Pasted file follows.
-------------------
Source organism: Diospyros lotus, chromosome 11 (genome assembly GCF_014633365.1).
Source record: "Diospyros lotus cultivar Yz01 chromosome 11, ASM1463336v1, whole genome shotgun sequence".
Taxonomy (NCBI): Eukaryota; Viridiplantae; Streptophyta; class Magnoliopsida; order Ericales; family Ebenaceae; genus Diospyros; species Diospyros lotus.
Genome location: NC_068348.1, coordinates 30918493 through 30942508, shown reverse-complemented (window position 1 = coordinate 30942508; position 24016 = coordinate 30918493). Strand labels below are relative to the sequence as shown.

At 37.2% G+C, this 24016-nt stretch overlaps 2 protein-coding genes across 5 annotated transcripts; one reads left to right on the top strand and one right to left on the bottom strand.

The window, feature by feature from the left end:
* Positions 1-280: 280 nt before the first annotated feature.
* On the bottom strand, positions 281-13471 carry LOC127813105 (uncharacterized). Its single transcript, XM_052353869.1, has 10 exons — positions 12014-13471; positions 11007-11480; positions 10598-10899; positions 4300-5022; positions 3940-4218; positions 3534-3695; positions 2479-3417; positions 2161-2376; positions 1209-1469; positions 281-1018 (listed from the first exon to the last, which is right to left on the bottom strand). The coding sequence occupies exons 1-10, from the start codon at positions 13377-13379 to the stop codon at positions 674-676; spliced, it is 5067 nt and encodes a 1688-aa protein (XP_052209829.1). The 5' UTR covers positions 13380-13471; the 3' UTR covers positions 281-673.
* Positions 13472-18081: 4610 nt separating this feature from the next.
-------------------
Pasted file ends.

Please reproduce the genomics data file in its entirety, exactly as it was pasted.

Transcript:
Source organism: Diospyros lotus, chromosome 11 (genome assembly GCF_014633365.1).
Source record: "Diospyros lotus cultivar Yz01 chromosome 11, ASM1463336v1, whole genome shotgun sequence".
Taxonomy (NCBI): Eukaryota; Viridiplantae; Streptophyta; class Magnoliopsida; order Ericales; family Ebenaceae; genus Diospyros; species Diospyros lotus.
Genome location: NC_068348.1, coordinates 30918493 through 30942508, shown reverse-complemented (window position 1 = coordinate 30942508; position 24016 = coordinate 30918493). Strand labels below are relative to the sequence as shown.

At 37.2% G+C, this 24016-nt stretch overlaps 2 protein-coding genes across 5 annotated transcripts; one reads left to right on the top strand and one right to left on the bottom strand.

The window, feature by feature from the left end:
* Positions 1-280: 280 nt before the first annotated feature.
* On the bottom strand, positions 281-13471 carry LOC127813105 (uncharacterized). Its single transcript, XM_052353869.1, has 10 exons — positions 12014-13471; positions 11007-11480; positions 10598-10899; positions 4300-5022; positions 3940-4218; positions 3534-3695; positions 2479-3417; positions 2161-2376; positions 1209-1469; positions 281-1018 (listed from the first exon to the last, which is right to left on the bottom strand). The coding sequence occupies exons 1-10, from the start codon at positions 13377-13379 to the stop codon at positions 674-676; spliced, it is 5067 nt and encodes a 1688-aa protein (XP_052209829.1). The 5' UTR covers positions 13380-13471; the 3' UTR covers positions 281-673.
* Positions 13472-18081: 4610 nt separating this feature from the next.